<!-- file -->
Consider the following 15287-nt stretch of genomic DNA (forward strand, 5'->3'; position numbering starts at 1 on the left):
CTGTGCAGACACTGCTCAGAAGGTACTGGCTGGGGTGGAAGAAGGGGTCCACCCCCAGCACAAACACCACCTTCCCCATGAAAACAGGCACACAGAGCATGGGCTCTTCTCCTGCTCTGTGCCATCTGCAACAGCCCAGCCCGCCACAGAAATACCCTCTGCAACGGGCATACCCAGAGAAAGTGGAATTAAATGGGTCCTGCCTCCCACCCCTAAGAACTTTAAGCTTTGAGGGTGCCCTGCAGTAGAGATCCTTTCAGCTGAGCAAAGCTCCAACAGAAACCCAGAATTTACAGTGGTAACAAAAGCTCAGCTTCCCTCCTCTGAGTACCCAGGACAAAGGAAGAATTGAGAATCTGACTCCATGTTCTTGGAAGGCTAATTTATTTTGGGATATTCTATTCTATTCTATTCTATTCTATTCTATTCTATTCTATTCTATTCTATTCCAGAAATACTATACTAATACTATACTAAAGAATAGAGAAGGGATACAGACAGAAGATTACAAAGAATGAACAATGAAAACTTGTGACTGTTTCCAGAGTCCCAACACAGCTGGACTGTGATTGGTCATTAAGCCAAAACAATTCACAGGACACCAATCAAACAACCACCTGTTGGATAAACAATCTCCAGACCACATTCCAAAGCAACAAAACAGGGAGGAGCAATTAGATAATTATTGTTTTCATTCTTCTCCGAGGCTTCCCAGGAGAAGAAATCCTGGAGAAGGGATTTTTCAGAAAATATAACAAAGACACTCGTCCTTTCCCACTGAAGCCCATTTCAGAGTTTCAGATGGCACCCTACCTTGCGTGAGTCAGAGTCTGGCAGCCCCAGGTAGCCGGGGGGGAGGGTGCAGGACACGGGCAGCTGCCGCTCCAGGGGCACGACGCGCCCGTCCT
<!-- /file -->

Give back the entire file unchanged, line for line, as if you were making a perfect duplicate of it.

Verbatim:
Consider the following 15287-nt stretch of genomic DNA (forward strand, 5'->3'; position numbering starts at 1 on the left):
CTGTGCAGACACTGCTCAGAAGGTACTGGCTGGGGTGGAAGAAGGGGTCCACCCCCAGCACAAACACCACCTTCCCCATGAAAACAGGCACACAGAGCATGGGCTCTTCTCCTGCTCTGTGCCATCTGCAACAGCCCAGCCCGCCACAGAAATACCCTCTGCAACGGGCATACCCAGAGAAAGTGGAATTAAATGGGTCCTGCCTCCCACCCCTAAGAACTTTAAGCTTTGAGGGTGCCCTGCAGTAGAGATCCTTTCAGCTGAGCAAAGCTCCAACAGAAACCCAGAATTTACAGTGGTAACAAAAGCTCAGCTTCCCTCCTCTGAGTACCCAGGACAAAGGAAGAATTGAGAATCTGACTCCATGTTCTTGGAAGGCTAATTTATTTTGGGATATTCTATTCTATTCTATTCTATTCTATTCTATTCTATTCTATTCTATTCTATTCCAGAAATACTATACTAATACTATACTAAAGAATAGAGAAGGGATACAGACAGAAGATTACAAAGAATGAACAATGAAAACTTGTGACTGTTTCCAGAGTCCCAACACAGCTGGACTGTGATTGGTCATTAAGCCAAAACAATTCACAGGACACCAATCAAACAACCACCTGTTGGATAAACAATCTCCAGACCACATTCCAAAGCAACAAAACAGGGAGGAGCAATTAGATAATTATTGTTTTCATTCTTCTCCGAGGCTTCCCAGGAGAAGAAATCCTGGAGAAGGGATTTTTCAGAAAATATAACAAAGACACTCGTCCTTTCCCACTGAAGCCCATTTCAGAGTTTCAGATGGCACCCTACCTTGCGTGAGTCAGAGTCTGGCAGCCCCAGGTAGCCGGGGGGGAGGGTGCAGGACACGGGCAGCTGCCGCTCCAGGGGCACGACGCGCCCGTCCT